Government/Public Sector Managers/Executives/Administrators
To examine the relationship between personality profiles and exemplary
leadership practices of mid-level and executive level law enforcement and corrections
Three county sheriff's offices and three police departments in Florida
participated. Three hundred thirty-two (279 were certified law enforcement and 53 were
certified corrections officers) subjects were administered a demographic survey (agency
type, type of certification, rank, length of time in law enforcement/corrections, length of
time in rank, number of assignments at current rank, total number of assignments, number
of different agencies employed with, education level, age, gender, race, numbers of
reprimands, suspensions, and terminations), the Myers-Briggs Type Indicator (MBTI) and
the LPI (self and observer).
There were no significant differences in the proportion of MBTI profiles
by rank or agency (police vs. sheriff). None of the five regression analyses revealed a
significant relationship between the 8 MBTI preference categories and the ratings by the
superiors and the subordinates within each of the five leadership practices (LPI-Other).
For the LPI-Self ratings and the MBTI preference categories there were significant
relationships for Challenging, Modeling and Encouraging; however, none of the regression
weights for the individual predictors were significant because there was a high degree of
correlation among the predictors. The Pearson correlation coefficients for the MBTI and
the LPI (Self) were significant for Challenging (positive with extraversion and intuition;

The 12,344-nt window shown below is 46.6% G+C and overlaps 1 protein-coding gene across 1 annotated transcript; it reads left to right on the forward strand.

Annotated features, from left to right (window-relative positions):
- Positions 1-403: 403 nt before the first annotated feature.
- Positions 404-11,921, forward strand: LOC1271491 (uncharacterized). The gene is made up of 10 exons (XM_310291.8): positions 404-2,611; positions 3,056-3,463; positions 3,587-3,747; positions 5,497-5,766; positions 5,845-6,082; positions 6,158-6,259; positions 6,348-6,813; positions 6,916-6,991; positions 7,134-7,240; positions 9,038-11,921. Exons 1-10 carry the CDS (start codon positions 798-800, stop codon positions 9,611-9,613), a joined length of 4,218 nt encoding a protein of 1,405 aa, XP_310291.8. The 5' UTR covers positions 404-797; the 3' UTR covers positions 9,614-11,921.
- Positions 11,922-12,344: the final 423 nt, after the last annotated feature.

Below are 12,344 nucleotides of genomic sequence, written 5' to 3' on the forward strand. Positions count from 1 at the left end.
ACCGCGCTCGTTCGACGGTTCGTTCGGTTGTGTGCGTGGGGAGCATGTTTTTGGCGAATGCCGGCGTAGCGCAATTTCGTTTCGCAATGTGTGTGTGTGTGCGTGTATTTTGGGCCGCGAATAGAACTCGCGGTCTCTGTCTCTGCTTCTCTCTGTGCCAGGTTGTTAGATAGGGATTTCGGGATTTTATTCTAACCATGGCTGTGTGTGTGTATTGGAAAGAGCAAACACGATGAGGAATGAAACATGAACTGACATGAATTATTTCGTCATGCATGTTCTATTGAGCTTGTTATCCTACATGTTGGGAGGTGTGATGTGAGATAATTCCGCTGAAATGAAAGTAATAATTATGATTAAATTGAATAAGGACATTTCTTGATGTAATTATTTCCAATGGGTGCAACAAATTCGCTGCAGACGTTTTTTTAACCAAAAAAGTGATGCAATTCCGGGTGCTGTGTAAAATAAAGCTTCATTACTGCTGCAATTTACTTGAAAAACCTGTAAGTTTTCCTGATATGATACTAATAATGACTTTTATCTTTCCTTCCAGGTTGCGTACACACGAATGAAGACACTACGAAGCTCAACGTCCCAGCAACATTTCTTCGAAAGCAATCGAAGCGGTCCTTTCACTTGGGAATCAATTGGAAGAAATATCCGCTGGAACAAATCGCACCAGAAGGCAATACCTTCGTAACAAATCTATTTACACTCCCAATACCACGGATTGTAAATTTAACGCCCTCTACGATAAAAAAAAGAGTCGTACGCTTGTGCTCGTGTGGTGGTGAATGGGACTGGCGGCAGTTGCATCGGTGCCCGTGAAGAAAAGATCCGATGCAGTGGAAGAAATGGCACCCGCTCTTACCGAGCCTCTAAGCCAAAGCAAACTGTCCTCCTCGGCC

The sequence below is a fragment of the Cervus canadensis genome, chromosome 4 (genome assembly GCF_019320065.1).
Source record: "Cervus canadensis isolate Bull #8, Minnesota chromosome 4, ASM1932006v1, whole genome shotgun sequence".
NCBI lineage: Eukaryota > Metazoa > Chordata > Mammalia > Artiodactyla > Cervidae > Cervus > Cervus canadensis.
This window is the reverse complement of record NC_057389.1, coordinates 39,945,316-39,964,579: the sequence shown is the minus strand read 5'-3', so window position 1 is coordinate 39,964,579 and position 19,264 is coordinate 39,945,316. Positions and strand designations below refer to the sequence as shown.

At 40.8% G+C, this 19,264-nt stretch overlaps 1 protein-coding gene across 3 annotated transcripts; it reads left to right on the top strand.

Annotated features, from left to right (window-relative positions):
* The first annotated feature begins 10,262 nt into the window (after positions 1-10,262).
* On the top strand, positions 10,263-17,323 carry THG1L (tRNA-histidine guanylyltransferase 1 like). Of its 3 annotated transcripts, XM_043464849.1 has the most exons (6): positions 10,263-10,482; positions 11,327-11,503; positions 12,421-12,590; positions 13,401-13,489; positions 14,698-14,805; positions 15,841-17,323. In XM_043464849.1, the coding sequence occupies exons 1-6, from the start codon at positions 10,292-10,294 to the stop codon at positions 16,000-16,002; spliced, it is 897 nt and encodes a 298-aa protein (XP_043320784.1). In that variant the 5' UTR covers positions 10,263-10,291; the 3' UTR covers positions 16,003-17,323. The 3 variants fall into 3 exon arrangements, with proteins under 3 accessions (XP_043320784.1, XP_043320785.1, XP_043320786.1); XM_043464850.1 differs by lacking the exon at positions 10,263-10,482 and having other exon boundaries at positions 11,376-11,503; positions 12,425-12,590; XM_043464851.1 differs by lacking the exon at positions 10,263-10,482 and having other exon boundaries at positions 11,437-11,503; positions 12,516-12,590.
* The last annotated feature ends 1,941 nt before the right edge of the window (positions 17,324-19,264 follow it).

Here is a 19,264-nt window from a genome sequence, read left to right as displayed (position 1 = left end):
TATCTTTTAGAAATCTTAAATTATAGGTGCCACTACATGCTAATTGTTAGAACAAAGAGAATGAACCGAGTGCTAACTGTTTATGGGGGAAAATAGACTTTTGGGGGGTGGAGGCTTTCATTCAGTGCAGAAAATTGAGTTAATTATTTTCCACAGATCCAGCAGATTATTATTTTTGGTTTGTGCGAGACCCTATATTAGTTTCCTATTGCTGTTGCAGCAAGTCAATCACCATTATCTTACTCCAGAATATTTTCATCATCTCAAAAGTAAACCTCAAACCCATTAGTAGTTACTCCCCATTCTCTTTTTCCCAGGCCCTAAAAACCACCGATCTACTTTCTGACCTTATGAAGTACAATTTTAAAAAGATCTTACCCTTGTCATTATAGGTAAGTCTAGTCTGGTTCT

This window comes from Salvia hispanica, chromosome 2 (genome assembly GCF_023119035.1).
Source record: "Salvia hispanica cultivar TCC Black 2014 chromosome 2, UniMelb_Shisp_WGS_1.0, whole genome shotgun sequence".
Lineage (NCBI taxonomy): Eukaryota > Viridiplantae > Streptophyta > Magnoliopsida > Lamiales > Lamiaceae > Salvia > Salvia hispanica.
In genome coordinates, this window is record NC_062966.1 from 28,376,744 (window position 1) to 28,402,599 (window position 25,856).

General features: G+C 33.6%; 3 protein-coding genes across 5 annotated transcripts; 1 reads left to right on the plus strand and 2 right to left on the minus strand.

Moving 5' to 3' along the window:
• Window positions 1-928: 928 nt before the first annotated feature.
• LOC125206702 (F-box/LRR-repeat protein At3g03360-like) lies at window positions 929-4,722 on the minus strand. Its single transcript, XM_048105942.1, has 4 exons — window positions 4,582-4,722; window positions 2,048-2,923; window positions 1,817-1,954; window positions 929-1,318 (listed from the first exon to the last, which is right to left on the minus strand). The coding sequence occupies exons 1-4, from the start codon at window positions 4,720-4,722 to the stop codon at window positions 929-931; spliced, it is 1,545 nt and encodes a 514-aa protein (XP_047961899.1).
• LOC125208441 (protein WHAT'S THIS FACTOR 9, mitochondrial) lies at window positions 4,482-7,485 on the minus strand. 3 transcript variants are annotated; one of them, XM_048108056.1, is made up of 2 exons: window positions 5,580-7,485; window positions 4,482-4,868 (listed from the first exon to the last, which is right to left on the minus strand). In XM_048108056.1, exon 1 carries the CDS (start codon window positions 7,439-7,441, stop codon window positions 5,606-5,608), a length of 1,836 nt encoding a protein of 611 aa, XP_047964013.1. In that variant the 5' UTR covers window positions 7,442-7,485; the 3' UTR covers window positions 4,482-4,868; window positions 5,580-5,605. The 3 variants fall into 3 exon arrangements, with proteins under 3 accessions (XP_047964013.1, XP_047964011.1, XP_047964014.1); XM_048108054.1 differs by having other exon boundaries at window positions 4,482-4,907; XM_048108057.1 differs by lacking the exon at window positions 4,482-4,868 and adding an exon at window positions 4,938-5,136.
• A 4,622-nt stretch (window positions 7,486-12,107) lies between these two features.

negative with introversion and sensing); Modeling (positive with sensing and judging;
negative with intuition and perceiving); and, Encouraging (positive with extraversion and
judging; negative with introversion, intuition, and perceiving). MBTI preference categories
of thinking and feeling had no significant correlations with any of the five leadership
practices; also, no one MBTI preference category was found to be significantly correlated
with all five leadership practices. Overall, the number of MBTI categories the leaders and
subordinates have in common does not greatly influence the mean scores on the LPI; the
same is true between superiors' and leaders' number of MBTI categories in common.
There was strong inter-rater agreement (correlation) between the LPI scores provided by subordinates and superiors across all five leadership practices; while there
were no significant correlations between self scores and those provided by superiors. Selfratings
and subordinates' ratings were correlated for Challenging and Inspiring, but not for
Enabling, Modeling and Encouraging.
There were no statistically significant differences in LPI-Self scores based upon
respondent educational level, organizational level (rank), gender, or race; the same was true
for LPI-Other scores. Age (and length of service) were negatively correlated with
Challenging, Inspiring and Encouraging. There were some interesting relationships
between LPI scores and the extent to which leaders had been disciplined, reprimanded,
suspended, etc. during their career. For example, those who had never received a
reprimand or been suspended during their careers had significantly higher scores on
Enabling than did their counterparts who had been reprimanded or suspended.